Fugitive diamond merchant Nirav Modi was denied bail by a UK court on Wednesday for the third time in his extradition case to India to face charges in the Punjab National Bank fraud and money laundering case amounting to up to USD 2 billion and will continue to be lodged in a London jail described by his lawyers as “unliveable”.
His bail, which had already been rejected twice before by Westminster Magistrates’ Court in London, came up for a third attempt before Chief Magistrate Emma Arbuthnot, who ruled that while the doubling of security offered by Nirav Modi’s lawyers did amount to a change in circumstances in order for her to hear the “renewed” bail plea, she still had similar concerns as before that he would fail to surrender before the court.
“This is a large fraud and the doubling of security to 2 million pounds is not sufficient to cover a combination of concerns that he would fail to surrender (if bail is granted),” said Judge Arbuthnot.
The next hearing in the case will now take place on May 30, the previously scheduled date for a case management hearing in Nirav Modi’s extradition case.
Nirav Modi, who has been lodged at Wandsworth prison in south-west London since his arrest in March, was brought up to the dock and sat behind a glass-panelled enclosure with two female prison officers.
The 48-year-old, who was freshly-shaved and dressed in a light-blue shirt and dark trousers, could be seen making copious notes in a notebook during the entire course of the hearing.
“His experience in custody has been vivid and damaging… he is willing to abide by any bail conditions imposed by the court because Wandsworth is unliveable and makes the effective preparation of his case virtually impossible,” said his barrister Clare Montgomery, in an attempt to persuade the judge to grant bail on a strict 24-hour curfew at his posh Centrepoint apartment in the West End of London.
“Suffice to say efforts to present him [by the government of India] as a diabolical mechanic and cold blooded, hardened criminal are completely false,” Montgomery added.
However, the judge was particularly concerned about Nirav Modi’s “lack of community ties” in the UK, having been based in London for only a “short period of time” since 2017.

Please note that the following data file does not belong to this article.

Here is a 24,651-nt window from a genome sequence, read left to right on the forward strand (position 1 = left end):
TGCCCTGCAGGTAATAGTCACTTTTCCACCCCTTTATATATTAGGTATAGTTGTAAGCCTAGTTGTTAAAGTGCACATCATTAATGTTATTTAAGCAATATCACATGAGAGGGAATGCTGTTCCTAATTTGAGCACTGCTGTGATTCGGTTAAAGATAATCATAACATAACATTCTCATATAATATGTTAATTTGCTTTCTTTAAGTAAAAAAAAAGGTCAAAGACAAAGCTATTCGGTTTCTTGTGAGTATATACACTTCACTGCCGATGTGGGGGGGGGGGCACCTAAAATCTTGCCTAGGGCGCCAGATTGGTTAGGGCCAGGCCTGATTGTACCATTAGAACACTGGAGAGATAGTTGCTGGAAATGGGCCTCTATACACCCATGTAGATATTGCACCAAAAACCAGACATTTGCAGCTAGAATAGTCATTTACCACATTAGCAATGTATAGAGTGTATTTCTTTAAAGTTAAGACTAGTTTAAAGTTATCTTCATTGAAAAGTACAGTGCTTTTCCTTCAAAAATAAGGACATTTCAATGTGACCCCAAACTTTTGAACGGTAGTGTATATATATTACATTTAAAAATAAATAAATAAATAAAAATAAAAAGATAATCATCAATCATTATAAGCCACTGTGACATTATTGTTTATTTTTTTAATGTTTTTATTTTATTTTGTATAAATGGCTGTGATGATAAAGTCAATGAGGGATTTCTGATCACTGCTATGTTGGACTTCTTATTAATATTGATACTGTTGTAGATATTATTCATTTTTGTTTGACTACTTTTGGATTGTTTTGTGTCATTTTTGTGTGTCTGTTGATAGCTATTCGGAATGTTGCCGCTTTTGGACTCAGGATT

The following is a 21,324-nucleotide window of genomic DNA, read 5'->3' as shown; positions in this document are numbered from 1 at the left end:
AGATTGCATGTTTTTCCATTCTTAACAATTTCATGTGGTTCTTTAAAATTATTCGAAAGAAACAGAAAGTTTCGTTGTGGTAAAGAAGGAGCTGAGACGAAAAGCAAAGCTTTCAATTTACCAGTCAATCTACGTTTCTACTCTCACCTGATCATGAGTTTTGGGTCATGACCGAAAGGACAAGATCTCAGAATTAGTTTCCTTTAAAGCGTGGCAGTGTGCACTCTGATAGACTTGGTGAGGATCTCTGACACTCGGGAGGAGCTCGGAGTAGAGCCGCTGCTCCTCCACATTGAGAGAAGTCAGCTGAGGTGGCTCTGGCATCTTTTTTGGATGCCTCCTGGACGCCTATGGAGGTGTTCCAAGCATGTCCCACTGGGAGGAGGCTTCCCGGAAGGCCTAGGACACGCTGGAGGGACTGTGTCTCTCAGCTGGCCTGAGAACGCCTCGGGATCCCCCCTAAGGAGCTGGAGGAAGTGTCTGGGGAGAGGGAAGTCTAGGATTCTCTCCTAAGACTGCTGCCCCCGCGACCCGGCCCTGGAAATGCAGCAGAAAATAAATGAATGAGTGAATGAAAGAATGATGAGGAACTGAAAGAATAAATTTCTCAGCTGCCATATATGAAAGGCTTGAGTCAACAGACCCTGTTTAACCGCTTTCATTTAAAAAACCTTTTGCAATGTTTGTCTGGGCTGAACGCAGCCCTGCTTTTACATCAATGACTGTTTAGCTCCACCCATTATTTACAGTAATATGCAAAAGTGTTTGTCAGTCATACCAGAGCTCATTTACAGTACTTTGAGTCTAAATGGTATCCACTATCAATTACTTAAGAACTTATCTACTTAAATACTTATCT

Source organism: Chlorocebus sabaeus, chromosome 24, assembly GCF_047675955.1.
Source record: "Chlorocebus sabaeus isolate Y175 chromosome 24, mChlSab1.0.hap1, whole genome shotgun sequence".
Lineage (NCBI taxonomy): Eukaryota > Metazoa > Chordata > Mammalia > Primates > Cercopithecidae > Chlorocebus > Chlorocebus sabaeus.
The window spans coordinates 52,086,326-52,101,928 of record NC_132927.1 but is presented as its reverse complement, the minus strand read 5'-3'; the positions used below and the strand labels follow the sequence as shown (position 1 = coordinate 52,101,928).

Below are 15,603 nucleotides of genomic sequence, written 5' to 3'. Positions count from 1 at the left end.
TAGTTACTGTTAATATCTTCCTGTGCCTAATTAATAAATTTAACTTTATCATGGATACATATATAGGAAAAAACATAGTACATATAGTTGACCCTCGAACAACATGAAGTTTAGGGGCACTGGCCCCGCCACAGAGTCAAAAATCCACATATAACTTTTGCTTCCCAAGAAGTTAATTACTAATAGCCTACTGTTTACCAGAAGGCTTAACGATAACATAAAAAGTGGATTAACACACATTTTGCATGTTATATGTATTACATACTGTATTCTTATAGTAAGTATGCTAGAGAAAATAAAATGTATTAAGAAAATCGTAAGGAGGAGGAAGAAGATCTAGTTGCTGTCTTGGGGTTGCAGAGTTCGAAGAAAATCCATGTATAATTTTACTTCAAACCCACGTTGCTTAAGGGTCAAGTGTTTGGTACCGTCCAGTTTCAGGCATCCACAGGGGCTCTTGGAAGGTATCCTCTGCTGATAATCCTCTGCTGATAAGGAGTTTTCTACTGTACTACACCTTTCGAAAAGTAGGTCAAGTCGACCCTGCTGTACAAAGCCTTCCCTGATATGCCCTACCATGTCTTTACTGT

And, while his lawyers sought to convince her otherwise with claims that two of his elder children were back in the UK for summer internships, the judge expressed doubts on the extent to which adult children can tie anyone down to a place.
“Given the nature of the crime of sizeable fraud and that USD 60 million has been squirreled away by him personally…the interference of witnesses, destruction of servers and mobile phones…combined with a lack of community ties mean I still have doubts that he would fail to surrender,” the judge said.
She made particular note of a transcript of a conversation provided by the Indian authorities between Nirav Modi’s brother, Nehal Modi, with one of the witnesses in the case, where it appeared that he was telling them what to say.
It led her to dismiss the defence team’s claims that the witnesses were in fact being “leant on” or intimidated by the Indian authorities.
Montgomery characterised the case as a “classic white collar” crime that came with relatively low risk but the UK’s Crown Prosecution Service (CPS), which represents the Indian government in the extradition proceedings, countered that in fact the case was “not an ordinary corporate case”, with direct evidence of embezzlement of funds with the connivance of bank officers in India.
“There is very credible evidence of interference with witnesses…they (former employees) were being told what to say. And, there is nothing to prevent a concerted attempt by Modi to abscond,” said CPS barrister Nick Hearn.
The court heard great details of how Nirav Modi’s US-based brother, Nehal, interacted with former employees of companies associated with Nirav Modi and arranged for their flights to Cairo, Egypt, and was also said to be behind the destruction of “evidence” in the form of servers and mobile phones.
Hearn also made reference to USD 60 million held in one of Nirav Modi’s personal accounts, which indicated that there was a large scale of untraced “fraudulent funds”, which Nirav Modi would have greater influence over in a “less secure environment outside jail”.
“There have been significant seizures in India of concrete assets, precious items [belonging to Modi],” Montgomery said, in an attempt to counter allegations that he would have substantial assets at his disposal were he to be released.
She also raised the failure of the Enforcement Directorate (ED) and Central Bureau of Investigation (CBI) to corroborate a previous claim of Modi having travelled to New York in February 2019 and repeated her previous submission that her client sees the UK as a “safe haven” and has chosen not to flee to any other country with which India does not have an extradition treaty.
Nirav Modi’s legal team, led by solicitor Anand Doobay, had previously offered 1 million pounds as security alongside an offer to meet stringent electronic tag restrictions on their client’s movements, “akin to house arrest” – something they further bolstered on Wednesday by doubling the sum and offering a 24-hour electronic tag curfew.
He was arrested by Scotland Yard officers in central London on March 19. During subsequent hearings, the court was told that Nirav Modi was the “principal beneficiary” of the fraudulent issuance of letters of undertaking (LoUs) as part of a conspiracy to defraud PNB and then laundering the proceeds of crime.